If you have ever been the victim of credit card fraud or been lured into a dating app subscription, or if you remember Edward Snowden’s global surveillance scare, you’ll agree there’s a disquieting dark side to the ubiquity of cyberspace. This is the subject matter of Kamala Sankaram and Rob Handel’s synth-pop, minimalist cyberpunk musical Looking At You, the first recording of which becomes available digitally and on a limited supply of flash drives on July 16, 2021 on Bright Shiny Things.
Scored for six singers, saxophone trio, piano, and electronics, Looking At You is primarily a theater piece, whose 2019 premiere at Lower Manhattan’s HERE Arts Center was critically acclaimed. By necessity, much is lost without the immersive experience of the live show; in fact, what made the performances quite stirring was the live data-mining component that drove home the point of the piece. Sitting at Rix headquarters—the fictional tech company where much of the action takes place—audience members were offered a free drink in exchange for their email address, which was then matched with ticket ordering details, faces, names, and social media profiles to serve up photos and status updates for all to see later in the performance.
With that caveat, the new recording of the full 86-minute pop opera still has its highlights, minus the stage action. The strength of the original sextet of singers carries the weight of the album: mezzo-soprano Blythe Gaissert in the lead as Dorothy, a new employee at Rix who develops the dating app CheckUOut with an algorithm that outgrows its original purpose to dig up more private data than it should; Paul An as Raj, a buffoonish top executive at Rix; Brandon Snook as Ethan, a Snowden stand-in; and Adrienne Danrich, Eric McKeever, and Mikki Sodergren as a charming trio of Rix geeks.
The bulk of the instrumental accompaniment, conducted by Samuel McCoy, consists of pulsating beats and robotic synth progressions without much room for subtlety of expression, though befitting the blend of EDM and motoric chamber music at its heart. Jazzy saxophone riffs (Jeff Hudgins, Edward Rosenberg, and Josh Sinton) support basic harmonies from the piano (Mila Henry) and electronics, and Sankaram’s vocal writing accomplishes much within that stripped-down foundation.
The opening number, “This is Where the Winners End Up,” has a catchy, arpeggiated electronic sequence; the chorus of geeks takes on a charming quaintness with an accented, uneven rhythm as they introduce the dicey, sometimes questionable goings-on of Silicon Valley tech giants like Rix. Later in the piece, that chorus returns as a hook for the narrative; in the closing “Product Launch,” it undergoes a minor-key transformation, with sinister washes of dissonance from the saxophones.
The electronically voiced Tablettes, chattering indistinctly with snippets of personal information pilfered from users, impart an unsettling mood of ultra-vigilance, like an inescapable cyber-presence in the ether. The score takes a menacing turn in Ethan’s first appearance as the parallel Snowden story begins to unfold: Ethan, Dorothy’s former lover, blows up the news when it is announced he has leaked 1.7 million classified files. With soft piano musings and sax fluttering, the melancholic “Scrolling Back” evokes nostalgia as Dorothy rereads old text messages exchanged with Ethan. In “Bike,” the saxophones take the lead, while the piano adds a subtle chirping, as Ethan hacks Dorothy’s Fitbit to contact her.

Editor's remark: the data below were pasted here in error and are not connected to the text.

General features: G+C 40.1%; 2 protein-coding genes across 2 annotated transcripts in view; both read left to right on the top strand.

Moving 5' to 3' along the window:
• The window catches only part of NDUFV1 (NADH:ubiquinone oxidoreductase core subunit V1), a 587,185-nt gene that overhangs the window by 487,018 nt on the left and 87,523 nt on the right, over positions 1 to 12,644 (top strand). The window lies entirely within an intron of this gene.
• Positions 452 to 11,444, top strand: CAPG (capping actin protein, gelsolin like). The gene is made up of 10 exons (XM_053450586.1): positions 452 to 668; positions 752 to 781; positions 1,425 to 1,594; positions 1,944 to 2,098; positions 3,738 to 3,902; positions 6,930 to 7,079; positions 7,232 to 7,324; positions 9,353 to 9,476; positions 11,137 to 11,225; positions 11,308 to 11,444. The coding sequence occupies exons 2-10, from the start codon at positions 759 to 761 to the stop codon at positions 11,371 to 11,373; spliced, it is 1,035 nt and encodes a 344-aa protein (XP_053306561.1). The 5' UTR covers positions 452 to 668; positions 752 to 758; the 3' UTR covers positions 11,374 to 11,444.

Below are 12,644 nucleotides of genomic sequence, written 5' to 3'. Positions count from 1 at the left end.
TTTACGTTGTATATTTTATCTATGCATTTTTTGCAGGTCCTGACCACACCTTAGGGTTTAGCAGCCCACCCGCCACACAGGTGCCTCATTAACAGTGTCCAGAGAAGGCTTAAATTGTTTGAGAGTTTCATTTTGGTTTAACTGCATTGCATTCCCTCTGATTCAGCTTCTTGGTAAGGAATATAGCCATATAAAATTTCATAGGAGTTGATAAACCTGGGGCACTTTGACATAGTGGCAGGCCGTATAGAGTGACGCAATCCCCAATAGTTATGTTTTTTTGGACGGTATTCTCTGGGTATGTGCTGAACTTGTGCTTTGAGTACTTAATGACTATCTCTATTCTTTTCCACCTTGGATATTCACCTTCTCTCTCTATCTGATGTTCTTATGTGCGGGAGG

There are also solos for the supporting singers that elevate a few somewhat monotonous passages: In “Flashback”—a trio for Dorothy, Ethan, and an intruding journalist—Sodergren, playing the journalist, outshines Gaissert with her ‘OK Mister Mystery’ solo. Her voice aims for a soulful mix between cabaret and Broadway, breaking the back-and-forth between Dorothy and Ethan. It is a great moment, with some of the composer’s best vocal writing.
In “Geek Trio (Nothing to Hide),” Danrich, as the geek Annina, shakes up the tedious electronic sequence of the first half with a high-caliber operatic spotlight. She sings of how we can feel entitled to our rights and privacy, “but the problem is because you’re white, you’re not accustomed to being surveilled,” she says—one of Handel’s hasty lines that come across as more provocative and topical rather than thoughtfully fleshed out. And a problem with the libretto is that at times Looking At You tries to juggle a bit too much: Other than predatory data mining and runaway artificial intelligence, the libretto flirts less convincingly with gender roles in the workplace and race relations.
Yet, Looking At You develops an edgy narrative with a propulsive cyberpunk soundtrack, even if the plot details ultimately matter less than the general message: When weighing our privacy against the conveniences of the digital world, we soon realize that the comfort of our unexploited personal lives is non-negotiable, even when we feel we have nothing to hide.
I CARE IF YOU LISTEN is an editorially-independent program of the American Composers Forum, funded with generous donor and institutional support. Opinions expressed are solely those of the author and may not represent the views of ICIYL or ACF.